Can anything be more paradoxical than professing Christians not following the words of the One they claim as their Savior? In works they deny Him.
How do we obey this call to test ourselves, to know whether we are in the faith? A good place to start is to see how God measures faith, beginning with Abraham.
The United Church of Canada accepts the credentials of Greta Vosper, a self-professed atheist and non-believer of the Bible, confirming her position as a minister.
It would seem only appropriate that a person who fills the office of Christian minister would believe in the Christian God. That assumption, however, is proving to be less correct as society passes more deeply into the post-Christian era. Richard Ritenbaug. . .
Catholics and Protestants, because of lack of belief, do not find the Bible a sufficient guide to salvation. They claim to believe Christ, yet disobey.
There are over 1,200 Christian denominations in the United States! Why has God not intervened to remove the confusion and set things straight?
There is a clear demarcation in God's mind regarding which is the true way and which is not. We were formerly children of Satan until God rescued us.
Since the beginning, God's purpose has been to bring all things into harmony with Him, giving mankind a respite from the heaviness of a sin-laden world.
Only when we do not think so much of ourselves, feel helpless and weak, will we listen with the intensity required to truly believe, repent, and submit to God.
A poor spiritual diet will bring about a weak spiritual condition. What the mind assimilates is exceedingly more important than what the stomach assimilates.
Commitment to a course of action is essential for physical or spiritual success. Faith motivates and sustains right action, protecting us from the yo-yo like fits of starting and stopping. Shallow or incomplete faith is contrasted with complete or mature f. . .
The Bible abounds in metaphors of warfare, indicating that the Christian's walk will be characterized by stress, sacrifice, and deprivation in building faith.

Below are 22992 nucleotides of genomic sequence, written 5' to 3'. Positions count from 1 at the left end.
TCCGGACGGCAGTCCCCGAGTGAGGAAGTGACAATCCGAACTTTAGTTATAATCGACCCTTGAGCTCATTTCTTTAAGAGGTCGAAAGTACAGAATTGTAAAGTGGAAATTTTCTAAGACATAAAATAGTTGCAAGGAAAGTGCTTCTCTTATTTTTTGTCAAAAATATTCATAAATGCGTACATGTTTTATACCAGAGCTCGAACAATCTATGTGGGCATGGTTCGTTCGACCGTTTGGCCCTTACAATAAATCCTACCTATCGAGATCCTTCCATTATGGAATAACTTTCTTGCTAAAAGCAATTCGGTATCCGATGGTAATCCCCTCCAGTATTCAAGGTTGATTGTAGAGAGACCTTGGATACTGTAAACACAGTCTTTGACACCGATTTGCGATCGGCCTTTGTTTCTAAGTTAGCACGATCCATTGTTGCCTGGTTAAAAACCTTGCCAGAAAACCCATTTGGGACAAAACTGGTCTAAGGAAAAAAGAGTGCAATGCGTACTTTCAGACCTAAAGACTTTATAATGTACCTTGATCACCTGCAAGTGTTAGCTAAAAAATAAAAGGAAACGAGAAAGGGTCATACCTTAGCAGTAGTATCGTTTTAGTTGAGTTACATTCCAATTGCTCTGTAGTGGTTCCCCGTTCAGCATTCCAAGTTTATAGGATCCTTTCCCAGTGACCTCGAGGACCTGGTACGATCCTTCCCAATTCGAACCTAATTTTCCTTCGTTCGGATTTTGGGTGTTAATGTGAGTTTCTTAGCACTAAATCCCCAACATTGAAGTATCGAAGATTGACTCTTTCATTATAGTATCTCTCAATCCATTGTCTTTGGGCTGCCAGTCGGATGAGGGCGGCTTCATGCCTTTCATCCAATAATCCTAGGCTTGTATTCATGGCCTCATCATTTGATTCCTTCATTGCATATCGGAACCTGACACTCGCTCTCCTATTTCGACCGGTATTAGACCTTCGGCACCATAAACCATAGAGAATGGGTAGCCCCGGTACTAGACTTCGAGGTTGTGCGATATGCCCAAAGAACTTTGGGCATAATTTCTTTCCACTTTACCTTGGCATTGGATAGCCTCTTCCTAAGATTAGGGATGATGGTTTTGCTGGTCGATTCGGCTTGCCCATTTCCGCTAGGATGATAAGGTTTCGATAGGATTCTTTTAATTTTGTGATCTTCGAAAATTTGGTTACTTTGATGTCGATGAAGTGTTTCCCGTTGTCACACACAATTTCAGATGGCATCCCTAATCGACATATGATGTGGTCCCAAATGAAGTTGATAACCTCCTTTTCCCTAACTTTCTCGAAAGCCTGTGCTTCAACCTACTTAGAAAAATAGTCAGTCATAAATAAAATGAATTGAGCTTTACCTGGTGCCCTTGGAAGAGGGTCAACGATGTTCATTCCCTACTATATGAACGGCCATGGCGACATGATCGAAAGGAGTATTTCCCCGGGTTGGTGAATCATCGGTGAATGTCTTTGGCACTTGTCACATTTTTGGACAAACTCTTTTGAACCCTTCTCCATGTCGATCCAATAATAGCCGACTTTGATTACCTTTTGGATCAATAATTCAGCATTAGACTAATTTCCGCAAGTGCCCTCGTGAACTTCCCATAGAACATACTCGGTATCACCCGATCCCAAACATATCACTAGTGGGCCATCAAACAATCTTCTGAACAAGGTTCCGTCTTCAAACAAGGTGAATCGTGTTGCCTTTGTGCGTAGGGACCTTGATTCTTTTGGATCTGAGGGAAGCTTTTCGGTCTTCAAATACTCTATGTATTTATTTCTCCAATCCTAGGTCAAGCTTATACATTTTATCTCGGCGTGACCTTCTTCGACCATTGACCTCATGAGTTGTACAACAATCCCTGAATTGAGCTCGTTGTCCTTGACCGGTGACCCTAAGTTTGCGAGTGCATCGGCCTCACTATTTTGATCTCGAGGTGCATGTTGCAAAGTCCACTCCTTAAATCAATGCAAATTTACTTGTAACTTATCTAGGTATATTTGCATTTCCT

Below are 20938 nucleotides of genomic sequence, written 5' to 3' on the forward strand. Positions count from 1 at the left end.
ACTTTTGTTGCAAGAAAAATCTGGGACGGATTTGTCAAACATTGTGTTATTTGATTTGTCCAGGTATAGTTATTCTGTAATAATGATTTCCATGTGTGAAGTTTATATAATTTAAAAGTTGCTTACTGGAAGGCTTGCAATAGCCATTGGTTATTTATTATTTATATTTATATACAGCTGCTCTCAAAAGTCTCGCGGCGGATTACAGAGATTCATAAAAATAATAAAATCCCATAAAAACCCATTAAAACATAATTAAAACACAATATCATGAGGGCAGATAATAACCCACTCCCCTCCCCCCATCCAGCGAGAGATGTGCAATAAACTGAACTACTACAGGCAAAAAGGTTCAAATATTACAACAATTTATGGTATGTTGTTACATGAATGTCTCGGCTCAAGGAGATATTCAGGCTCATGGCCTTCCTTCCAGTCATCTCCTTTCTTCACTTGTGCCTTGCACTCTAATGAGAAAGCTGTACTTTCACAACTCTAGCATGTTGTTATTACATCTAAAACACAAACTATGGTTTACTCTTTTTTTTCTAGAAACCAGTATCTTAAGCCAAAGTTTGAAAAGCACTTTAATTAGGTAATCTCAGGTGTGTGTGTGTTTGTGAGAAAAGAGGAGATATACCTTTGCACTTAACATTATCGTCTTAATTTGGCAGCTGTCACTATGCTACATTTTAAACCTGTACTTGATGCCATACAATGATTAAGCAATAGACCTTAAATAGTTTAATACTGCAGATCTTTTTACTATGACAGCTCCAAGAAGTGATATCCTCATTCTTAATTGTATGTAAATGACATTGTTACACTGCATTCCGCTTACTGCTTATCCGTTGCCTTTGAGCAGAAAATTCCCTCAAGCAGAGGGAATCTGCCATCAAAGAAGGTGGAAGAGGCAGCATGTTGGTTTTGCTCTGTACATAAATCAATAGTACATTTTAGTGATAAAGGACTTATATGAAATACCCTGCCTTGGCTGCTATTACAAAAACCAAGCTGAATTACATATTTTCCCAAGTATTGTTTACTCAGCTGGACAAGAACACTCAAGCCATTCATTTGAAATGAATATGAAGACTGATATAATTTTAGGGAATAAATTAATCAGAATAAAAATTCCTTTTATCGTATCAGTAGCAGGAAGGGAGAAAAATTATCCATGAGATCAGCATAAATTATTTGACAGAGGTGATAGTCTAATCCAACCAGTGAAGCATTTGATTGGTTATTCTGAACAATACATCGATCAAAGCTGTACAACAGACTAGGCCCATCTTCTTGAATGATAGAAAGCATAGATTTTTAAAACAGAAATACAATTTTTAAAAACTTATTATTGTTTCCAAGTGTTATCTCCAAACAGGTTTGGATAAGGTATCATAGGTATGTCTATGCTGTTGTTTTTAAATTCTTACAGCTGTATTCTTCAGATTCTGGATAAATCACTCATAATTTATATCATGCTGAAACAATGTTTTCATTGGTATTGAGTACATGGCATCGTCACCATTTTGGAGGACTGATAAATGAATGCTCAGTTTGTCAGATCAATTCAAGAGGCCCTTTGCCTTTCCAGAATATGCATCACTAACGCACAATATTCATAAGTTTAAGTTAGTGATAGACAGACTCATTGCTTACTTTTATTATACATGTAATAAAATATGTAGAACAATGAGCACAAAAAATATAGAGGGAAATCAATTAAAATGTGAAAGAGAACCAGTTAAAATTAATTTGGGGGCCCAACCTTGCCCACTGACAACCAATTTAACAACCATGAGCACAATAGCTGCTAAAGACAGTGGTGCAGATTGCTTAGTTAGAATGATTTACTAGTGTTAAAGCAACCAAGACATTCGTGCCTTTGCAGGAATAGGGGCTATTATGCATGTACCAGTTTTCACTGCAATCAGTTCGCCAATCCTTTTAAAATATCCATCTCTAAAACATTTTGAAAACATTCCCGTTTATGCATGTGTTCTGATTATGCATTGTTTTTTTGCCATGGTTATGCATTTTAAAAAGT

In an environment in which we are continually lied to (in politics, popular media, marketing techniques, insurance adjustment, etc.) it is no wonder that our faith in anything is flagging. Nevertheless, we are asked to believe in a Being nobody has directl. . .
We must realize we are walking on a razor's edge, with the Kingdom of God on one side and the world with all its sensual magnetic charms on the other side.
Grace implies empowerment for growth. It is the single most important aspect of our salvation, and His giving of it is completely unmerited on our part.
John Ritenbaugh asserts that to someone who has been called, there is a unique difference in the understanding and thinking processes not available to most of mankind. Without revelation from Almighty God, the heart becomes calloused and insensitive, havin. . .
John Ritenbaugh claims that millions of people who believe they are in contact with God are hopelessly deceived about Him in five essential ways: They do not understand (1) what causes estrangement between God and mankind, (2) that God under no circumstanc. . .
God's solution to mankind's separation was sending a second Adam, Jesus Christ, to make reconciliation possible. Fasting shows our dependence on God.
Unless we acknowledge God's sovereign authority in our lives, following through with the things we learn from scripture, we, like atheists, will not see God.
God has allowed carnal nature to remain in His people so He can determine whether they seriously want to defeat the downward pulls of the flesh.
Sickness and hardship should not erode our faith in God's ultimately favorable purpose for us. A current trial may serve as a witness for the good of others.
False doctrines cut people off from a wholesome relationship with God. Doctrinal purity is measured according to how one emulates Christ.
Americans (indeed most of the industrialized world) tend to be skeptical, cynical, and jaded, demanding mountains of evidence before becoming convinced of anything. We run the risk of losing our childlike credulity, becoming calloused, hardened, and stiff-. . .
Feelings and emotions may throw our faith off course. Our moods are mercurial and we must control them with daily prayer and Bible study.
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